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June 20, 2016 1:48 pm

‘Merchant of Venice’ to Be Staged for First Time in Italian Jewish Ghetto as Area Marks 500th Anniversary

avatar by Shiryn Ghermezian

Portrait of William Shakespeare. His famous play "The Merchant of Venice" will be staged in the Jewish ghetto of Venice. Photo: wiki commons.

Portrait of William Shakespeare. His famous play “The Merchant of Venice” will be staged in the Jewish ghetto of Venice. Photo: Wikimedia Commons.

William Shakespeare’s play “The Merchant of Venice” will be staged for the first time ever in the city’s Jewish ghetto on its 500th anniversary, which coincides with the 400th anniversary of the famous playwright’s death.

Six performances will take place in the Jewish Ghetto, between July 26 and July 31, in English and other languages. On the second day of the play’s run, a mock court hearing will be held with real lawyers and a jury, led by US Supreme Court Justice Ruth Bader Ginsburg. The productions are organized by Compagnia de’ Colombari, an international collective of performing artists based in New York, and the Ca’Foscari University of Venice. Sponsorship is provided by the NGO Beit Venezia, according to The Economist.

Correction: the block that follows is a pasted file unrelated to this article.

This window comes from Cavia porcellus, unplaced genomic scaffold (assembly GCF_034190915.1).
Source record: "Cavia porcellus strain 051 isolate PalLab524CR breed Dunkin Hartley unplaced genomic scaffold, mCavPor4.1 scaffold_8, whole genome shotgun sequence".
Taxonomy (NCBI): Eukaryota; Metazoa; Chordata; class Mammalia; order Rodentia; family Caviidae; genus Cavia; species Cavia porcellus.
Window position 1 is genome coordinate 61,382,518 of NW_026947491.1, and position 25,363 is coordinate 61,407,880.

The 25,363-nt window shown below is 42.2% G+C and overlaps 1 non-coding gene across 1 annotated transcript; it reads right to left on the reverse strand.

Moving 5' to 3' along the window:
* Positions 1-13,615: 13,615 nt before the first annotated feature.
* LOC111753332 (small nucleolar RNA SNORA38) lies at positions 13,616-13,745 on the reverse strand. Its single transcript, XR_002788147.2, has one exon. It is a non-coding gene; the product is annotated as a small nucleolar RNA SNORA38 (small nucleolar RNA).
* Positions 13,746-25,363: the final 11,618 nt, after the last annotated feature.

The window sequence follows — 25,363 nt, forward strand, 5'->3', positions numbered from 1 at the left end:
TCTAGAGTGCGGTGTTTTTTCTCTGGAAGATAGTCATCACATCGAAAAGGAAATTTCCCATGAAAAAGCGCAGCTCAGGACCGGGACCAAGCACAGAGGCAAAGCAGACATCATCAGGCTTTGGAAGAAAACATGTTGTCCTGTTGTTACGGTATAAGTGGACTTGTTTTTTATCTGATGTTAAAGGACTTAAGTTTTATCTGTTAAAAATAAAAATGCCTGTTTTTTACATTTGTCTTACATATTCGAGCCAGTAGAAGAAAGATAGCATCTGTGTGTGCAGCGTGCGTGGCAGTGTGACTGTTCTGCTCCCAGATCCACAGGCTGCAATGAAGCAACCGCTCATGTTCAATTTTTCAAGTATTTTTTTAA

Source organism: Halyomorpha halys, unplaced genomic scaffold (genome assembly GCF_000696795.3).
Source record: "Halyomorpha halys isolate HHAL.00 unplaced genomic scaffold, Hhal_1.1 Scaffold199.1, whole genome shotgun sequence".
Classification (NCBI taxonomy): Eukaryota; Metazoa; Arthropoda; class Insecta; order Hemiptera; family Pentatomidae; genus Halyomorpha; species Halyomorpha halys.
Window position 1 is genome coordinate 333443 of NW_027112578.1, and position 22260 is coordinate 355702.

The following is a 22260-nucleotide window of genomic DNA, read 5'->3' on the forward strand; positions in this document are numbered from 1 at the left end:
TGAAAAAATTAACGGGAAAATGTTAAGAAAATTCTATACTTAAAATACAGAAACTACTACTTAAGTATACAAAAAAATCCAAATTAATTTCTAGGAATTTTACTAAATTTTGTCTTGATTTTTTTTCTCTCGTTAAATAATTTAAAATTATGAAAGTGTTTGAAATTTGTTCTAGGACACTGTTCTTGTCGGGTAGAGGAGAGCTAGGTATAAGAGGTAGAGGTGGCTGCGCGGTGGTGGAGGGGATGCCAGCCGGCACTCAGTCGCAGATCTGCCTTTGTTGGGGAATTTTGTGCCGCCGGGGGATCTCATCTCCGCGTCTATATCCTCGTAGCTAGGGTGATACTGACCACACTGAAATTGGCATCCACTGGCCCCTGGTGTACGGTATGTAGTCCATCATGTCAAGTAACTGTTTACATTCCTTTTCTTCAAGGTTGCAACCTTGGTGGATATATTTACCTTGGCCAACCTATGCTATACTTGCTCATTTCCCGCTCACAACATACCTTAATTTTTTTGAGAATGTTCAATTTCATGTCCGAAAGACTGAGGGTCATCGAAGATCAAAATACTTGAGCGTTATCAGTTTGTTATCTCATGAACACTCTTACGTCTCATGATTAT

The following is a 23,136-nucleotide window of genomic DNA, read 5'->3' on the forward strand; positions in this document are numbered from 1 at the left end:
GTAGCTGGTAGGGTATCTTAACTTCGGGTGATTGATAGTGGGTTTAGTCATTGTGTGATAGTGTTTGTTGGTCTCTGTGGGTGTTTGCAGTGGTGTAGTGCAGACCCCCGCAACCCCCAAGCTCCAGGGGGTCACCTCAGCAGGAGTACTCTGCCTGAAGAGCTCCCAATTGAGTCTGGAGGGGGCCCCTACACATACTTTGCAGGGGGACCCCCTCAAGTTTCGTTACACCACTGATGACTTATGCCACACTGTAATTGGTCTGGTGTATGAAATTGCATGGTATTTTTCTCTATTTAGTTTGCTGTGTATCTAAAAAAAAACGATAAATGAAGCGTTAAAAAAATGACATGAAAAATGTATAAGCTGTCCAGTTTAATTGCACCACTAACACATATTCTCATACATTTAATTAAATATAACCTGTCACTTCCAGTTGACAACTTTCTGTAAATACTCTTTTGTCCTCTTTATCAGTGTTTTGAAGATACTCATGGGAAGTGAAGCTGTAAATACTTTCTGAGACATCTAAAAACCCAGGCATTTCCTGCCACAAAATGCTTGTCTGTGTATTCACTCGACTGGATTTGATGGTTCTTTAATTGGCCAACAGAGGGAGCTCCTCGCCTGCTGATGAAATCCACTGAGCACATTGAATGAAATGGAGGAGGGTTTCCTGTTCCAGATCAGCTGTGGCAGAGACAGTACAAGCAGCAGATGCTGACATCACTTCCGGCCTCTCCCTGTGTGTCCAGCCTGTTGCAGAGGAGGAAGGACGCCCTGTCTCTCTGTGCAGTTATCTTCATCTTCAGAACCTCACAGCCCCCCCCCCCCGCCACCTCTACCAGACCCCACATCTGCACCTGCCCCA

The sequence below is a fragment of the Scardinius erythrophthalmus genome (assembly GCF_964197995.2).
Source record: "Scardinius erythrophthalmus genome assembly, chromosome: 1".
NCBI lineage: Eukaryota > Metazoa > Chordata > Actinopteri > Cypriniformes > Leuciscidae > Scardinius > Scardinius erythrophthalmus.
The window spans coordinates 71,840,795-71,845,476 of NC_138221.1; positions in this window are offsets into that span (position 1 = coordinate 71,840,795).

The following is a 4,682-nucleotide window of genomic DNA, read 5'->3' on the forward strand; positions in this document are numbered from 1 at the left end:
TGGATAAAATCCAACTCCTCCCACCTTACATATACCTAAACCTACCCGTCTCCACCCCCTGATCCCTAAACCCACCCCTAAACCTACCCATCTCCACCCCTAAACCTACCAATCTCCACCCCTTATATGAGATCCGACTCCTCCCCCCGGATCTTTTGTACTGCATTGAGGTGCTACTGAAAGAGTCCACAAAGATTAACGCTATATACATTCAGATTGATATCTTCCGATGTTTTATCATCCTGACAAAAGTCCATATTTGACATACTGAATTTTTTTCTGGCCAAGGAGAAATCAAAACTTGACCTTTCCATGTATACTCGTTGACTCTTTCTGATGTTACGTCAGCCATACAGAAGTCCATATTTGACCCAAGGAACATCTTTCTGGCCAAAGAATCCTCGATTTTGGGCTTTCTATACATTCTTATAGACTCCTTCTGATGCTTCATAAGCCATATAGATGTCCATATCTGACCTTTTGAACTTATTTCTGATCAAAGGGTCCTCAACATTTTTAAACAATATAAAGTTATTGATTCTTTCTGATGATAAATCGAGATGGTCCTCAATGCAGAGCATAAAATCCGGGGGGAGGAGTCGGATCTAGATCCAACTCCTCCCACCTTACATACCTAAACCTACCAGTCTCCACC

The set of performances in July are part of the official program of the Ghetto Quincentennial, which consists of various independent activities that mark the anniversary of the formation of the Jewish Ghetto of Venice. The main event is an exhibition titled “Venice, the Jews and Europe, 1516–2016,” which aims to describe the process that led to the “creation, implementation and transformation of the first ‘fence’ for Jews in the world,” according to the exhibit’s website. The display opened on Sunday at the Doge’s Palace in Venice.

March 29 marked 500 years since Venetian authorities ordered Jewish residents of the city to move into an area near a foundry, which is called “geto” in Venice dialect, though over time the neighborhood’s residents changed it to “ghetto.” Jews were forcibly segregated and given 48 hours to leave their homes. They were also forced to pay their new landlords 30 percent more in rent than the outgoing Christian tenants, The Economist reported.

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